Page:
Amid the ongoing controversy surrounding Iran’s nuclear program, Azerbaijan appears caught in a delicate balancing act between cooperation with the United States in implementing sanctions against Tehran and the reality of its own longstanding ties to its southern neighbor.
Roughly a month after a visit to Baku by US Undersecretary for Terrorism and Financial Intelligence Stuart Levey to make the case for Azerbaijan upholding sanctions against Iran, Azerbaijani officials remain cautious about discussing their position on the Iranian nuclear issue.
A spokesperson for the Azerbaijani Ministry of Foreign Affairs declined to comment about the specifics of Washington’s requests while the discussions continue. “As a member of the United Nations, Azerbaijan respects its resolutions and decisions,” ministry spokesman Elkhan Polukhov said.
Azerbaijan, however, did not sign the UN Security Council Resolution 1929 this past June, a measure that imposed additional sanctions on Iran for failing to demonstrate the peaceful nature of its nuclear research program.
Azerbaijan and Iran share strong historical and cultural ties that, conceivably, would complicate any Azerbaijani decision to adopt a more aggressive approach toward its southern neighbor. Northern Iran, which borders on Azerbaijan, is populated predominantly by ethnic Azeris.
Elkhan Shahinoglu, head of Baku’s Atlas research center, believes that the Azerbaijani government will continue to maintain a low profile about its talks with Washington on sanctions against Iran, aiming to avoid a direct confrontation with Tehran.
Iranian President Mahmoud Ahmadinejad is scheduled to visit Baku on November 18-20 for a summit of Caspian Sea littoral states, which will include meetings with President Ilham Aliyev and other top officials in Baku. Whether those talks will touch on concrete proposals for economic cooperation remains uncertain.
Shahinoglu underlined that no grounds exist to assume the United States is twisting Baku’s arm to help pinpoint what Levey described as “sources of risk” for the violation of UN sanctions against Iran. “It is consultations, an exchange of information and both countries are indeed interested in it,” Shahinoglu said, referring to Azerbaijan’s dialogue with Washington about Iran.
In an October 21 interview with online television station Obyektiv.tv, US embassy spokesperson Keith Bean said that Washington has encouraged Azerbaijan to observe international sanctions against Iran, but added that the United States has not given Azerbaijan a specific list of Iranian companies that, under the sanctions, must be blocked from activities with or in Azerbaijan. “Only one [Iranian] company, which is under sanctions and cooperation with it banned, was named,” Bean said. “Mr. Levey provided Baku with technical information in order to prevent the violation of sanctions, especially in the banking and investment sectors.”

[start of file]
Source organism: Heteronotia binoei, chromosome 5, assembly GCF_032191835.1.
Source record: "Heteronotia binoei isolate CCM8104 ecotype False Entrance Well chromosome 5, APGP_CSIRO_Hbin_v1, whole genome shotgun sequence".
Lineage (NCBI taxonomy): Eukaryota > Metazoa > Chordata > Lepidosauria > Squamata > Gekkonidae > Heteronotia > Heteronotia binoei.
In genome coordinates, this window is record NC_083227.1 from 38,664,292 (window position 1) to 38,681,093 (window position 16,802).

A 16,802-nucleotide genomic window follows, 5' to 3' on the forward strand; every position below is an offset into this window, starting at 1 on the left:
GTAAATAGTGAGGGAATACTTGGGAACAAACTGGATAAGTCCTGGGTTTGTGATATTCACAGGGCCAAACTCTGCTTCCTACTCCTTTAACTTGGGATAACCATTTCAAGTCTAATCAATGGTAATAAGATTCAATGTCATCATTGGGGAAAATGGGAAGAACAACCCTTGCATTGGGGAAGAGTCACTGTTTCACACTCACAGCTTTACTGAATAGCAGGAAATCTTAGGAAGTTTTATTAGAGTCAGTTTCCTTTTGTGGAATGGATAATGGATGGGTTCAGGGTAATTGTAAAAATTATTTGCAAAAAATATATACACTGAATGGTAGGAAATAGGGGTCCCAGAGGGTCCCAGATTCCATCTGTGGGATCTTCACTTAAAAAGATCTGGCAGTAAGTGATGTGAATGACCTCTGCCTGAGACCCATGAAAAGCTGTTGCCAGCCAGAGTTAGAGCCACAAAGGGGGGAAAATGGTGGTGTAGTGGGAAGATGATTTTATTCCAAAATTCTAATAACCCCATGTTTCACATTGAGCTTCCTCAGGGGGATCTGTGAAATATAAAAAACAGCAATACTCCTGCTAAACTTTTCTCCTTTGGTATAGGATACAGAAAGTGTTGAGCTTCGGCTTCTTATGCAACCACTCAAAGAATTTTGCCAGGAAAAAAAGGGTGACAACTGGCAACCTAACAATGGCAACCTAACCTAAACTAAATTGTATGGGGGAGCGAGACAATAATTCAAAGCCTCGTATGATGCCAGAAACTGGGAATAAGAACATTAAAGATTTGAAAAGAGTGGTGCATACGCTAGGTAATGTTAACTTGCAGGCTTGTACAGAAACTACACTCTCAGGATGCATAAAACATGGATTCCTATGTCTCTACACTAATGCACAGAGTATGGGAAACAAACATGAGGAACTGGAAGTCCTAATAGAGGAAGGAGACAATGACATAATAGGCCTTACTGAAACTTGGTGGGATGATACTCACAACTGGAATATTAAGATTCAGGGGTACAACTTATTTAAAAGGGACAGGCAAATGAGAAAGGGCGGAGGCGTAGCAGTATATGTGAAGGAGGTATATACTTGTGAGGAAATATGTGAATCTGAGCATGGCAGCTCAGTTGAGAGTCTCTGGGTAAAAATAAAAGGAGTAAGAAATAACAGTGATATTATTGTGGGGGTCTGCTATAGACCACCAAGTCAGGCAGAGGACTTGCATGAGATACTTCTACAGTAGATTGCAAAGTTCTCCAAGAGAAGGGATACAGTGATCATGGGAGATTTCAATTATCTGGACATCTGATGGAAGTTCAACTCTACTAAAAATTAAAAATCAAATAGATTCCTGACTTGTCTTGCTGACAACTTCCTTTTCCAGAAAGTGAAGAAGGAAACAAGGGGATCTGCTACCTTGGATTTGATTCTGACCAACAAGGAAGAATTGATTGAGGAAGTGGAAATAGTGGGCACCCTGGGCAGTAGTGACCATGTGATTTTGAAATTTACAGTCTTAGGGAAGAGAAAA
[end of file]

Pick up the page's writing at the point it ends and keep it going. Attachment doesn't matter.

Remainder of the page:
Iran’s largest private bank, Bank Melli Iran, which has operated in Azerbaijan since the mid-1990s, could appear to be the company in question. Suspicions that the bank is financing Iran’s nuclear program led to its placement on the list of Iranian companies targeted by sanctions. All of Bank Melli Iran’s branches and subsidiaries in Europe have since been closed. Representatives of Bank Melli Iran declined to talk with EurasiaNet.org. The Central Bank of Azerbaijan has made no announcement about canceling the bank’s license.
The Iranian embassy refused to comment about the US push for Azerbaijan to observe financial sanctions against Iran.
“The frequent recent visits of high-ranking Iranian officials to Baku, Yerevan and Tbilisi confirm it,” said Gabil Huseynli.
High-ranking Iranian government delegations have visited Baku since September to talk about economic cooperation, including in the banking and alternative energy sectors. Iran’s defense minister, Ahmad Vahidi, came to town roughly one week before Levey’s arrival to discuss working with Azerbaijan’s defense industry.
No other details have been released about the status of the discussions.
But analyst Shahinoglu argues that Azerbaijan has little interest in taking economic cooperation with Iran that far. With a trade volume of roughly $1 billion, “Iran is not on Azerbaijan’s list of top-five trade partner countries,” observed Zohrab Ismayil, head of the Baku think-tank Assistance to a Free Economy. “Thus, Azerbaijan does not risk serious economic difficulties” because of Iran.
Shahinoglu agrees. “In reality, Baku is … not seeking closer economic ties with Iran and is irritated with Tehran’s close cooperation with Armenia,” he commented. “Azerbaijani officials even openly said that to the Iranians.”
The Azerbaijani Ministry of Defense claims that Defense Minister Safar Abiyev complained to Iranian Defense Minister Vahidi that “while Iran orally always talks about brotherly relations with Azerbaijan, in reality, it’s actively developing friendship and cooperation with Armenia.”
In the long run, the desirability of maintaining Azerbaijan’s image as a dependable UN partner will outweigh any advantage to be gained from increased economic ties with Iran, concluded analyst Huseynli. “Baku should fulfill the UN sanctions in order to not become a country in which Iran conducts illegal financial operations,” Huseynli said.
Shahin Abbasov is a freelance reporter based in Baku. He is also a board member of the Open Society Foundation - Azerbaijan.